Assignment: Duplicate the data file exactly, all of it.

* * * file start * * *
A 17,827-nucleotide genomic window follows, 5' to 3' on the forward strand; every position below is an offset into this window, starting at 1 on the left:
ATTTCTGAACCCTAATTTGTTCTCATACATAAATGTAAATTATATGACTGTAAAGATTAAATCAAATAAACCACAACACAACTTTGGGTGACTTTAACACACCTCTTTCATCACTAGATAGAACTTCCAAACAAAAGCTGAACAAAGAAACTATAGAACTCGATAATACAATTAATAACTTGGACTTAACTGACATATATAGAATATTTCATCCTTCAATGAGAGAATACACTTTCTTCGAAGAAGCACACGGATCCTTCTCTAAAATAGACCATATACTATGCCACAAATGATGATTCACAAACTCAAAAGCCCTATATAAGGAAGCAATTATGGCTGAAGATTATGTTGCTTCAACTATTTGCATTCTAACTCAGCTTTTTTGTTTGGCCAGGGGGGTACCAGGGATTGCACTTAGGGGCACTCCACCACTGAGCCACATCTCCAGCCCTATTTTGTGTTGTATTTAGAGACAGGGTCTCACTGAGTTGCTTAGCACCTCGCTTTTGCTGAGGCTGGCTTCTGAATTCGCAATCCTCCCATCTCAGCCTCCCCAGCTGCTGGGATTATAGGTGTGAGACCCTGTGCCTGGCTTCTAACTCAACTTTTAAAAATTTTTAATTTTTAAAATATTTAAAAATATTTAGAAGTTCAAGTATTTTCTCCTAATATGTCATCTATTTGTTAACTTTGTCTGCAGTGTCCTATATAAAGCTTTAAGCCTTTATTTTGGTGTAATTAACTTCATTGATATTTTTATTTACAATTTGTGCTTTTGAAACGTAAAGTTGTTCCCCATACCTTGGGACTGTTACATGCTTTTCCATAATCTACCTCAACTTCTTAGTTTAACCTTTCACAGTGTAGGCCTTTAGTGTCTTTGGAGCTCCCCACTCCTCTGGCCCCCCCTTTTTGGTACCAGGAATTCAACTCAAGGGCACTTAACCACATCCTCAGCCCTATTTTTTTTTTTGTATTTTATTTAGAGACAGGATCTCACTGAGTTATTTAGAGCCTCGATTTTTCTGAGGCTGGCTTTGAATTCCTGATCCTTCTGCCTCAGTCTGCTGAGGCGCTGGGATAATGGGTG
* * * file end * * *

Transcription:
A 17,827-nucleotide genomic window follows, 5' to 3' on the forward strand; every position below is an offset into this window, starting at 1 on the left:
ATTTCTGAACCCTAATTTGTTCTCATACATAAATGTAAATTATATGACTGTAAAGATTAAATCAAATAAACCACAACACAACTTTGGGTGACTTTAACACACCTCTTTCATCACTAGATAGAACTTCCAAACAAAAGCTGAACAAAGAAACTATAGAACTCGATAATACAATTAATAACTTGGACTTAACTGACATATATAGAATATTTCATCCTTCAATGAGAGAATACACTTTCTTCGAAGAAGCACACGGATCCTTCTCTAAAATAGACCATATACTATGCCACAAATGATGATTCACAAACTCAAAAGCCCTATATAAGGAAGCAATTATGGCTGAAGATTATGTTGCTTCAACTATTTGCATTCTAACTCAGCTTTTTTGTTTGGCCAGGGGGGTACCAGGGATTGCACTTAGGGGCACTCCACCACTGAGCCACATCTCCAGCCCTATTTTGTGTTGTATTTAGAGACAGGGTCTCACTGAGTTGCTTAGCACCTCGCTTTTGCTGAGGCTGGCTTCTGAATTCGCAATCCTCCCATCTCAGCCTCCCCAGCTGCTGGGATTATAGGTGTGAGACCCTGTGCCTGGCTTCTAACTCAACTTTTAAAAATTTTTAATTTTTAAAATATTTAAAAATATTTAGAAGTTCAAGTATTTTCTCCTAATATGTCATCTATTTGTTAACTTTGTCTGCAGTGTCCTATATAAAGCTTTAAGCCTTTATTTTGGTGTAATTAACTTCATTGATATTTTTATTTACAATTTGTGCTTTTGAAACGTAAAGTTGTTCCCCATACCTTGGGACTGTTACATGCTTTTCCATAATCTACCTCAACTTCTTAGTTTAACCTTTCACAGTGTAGGCCTTTAGTGTCTTTGGAGCTCCCCACTCCTCTGGCCCCCCCTTTTTGGTACCAGGAATTCAACTCAAGGGCACTTAACCACATCCTCAGCCCTATTTTTTTTTTTGTATTTTATTTAGAGACAGGATCTCACTGAGTTATTTAGAGCCTCGATTTTTCTGAGGCTGGCTTTGAATTCCTGATCCTTCTGCCTCAGTCTGCTGAGGCGCTGGGATAATGGGTG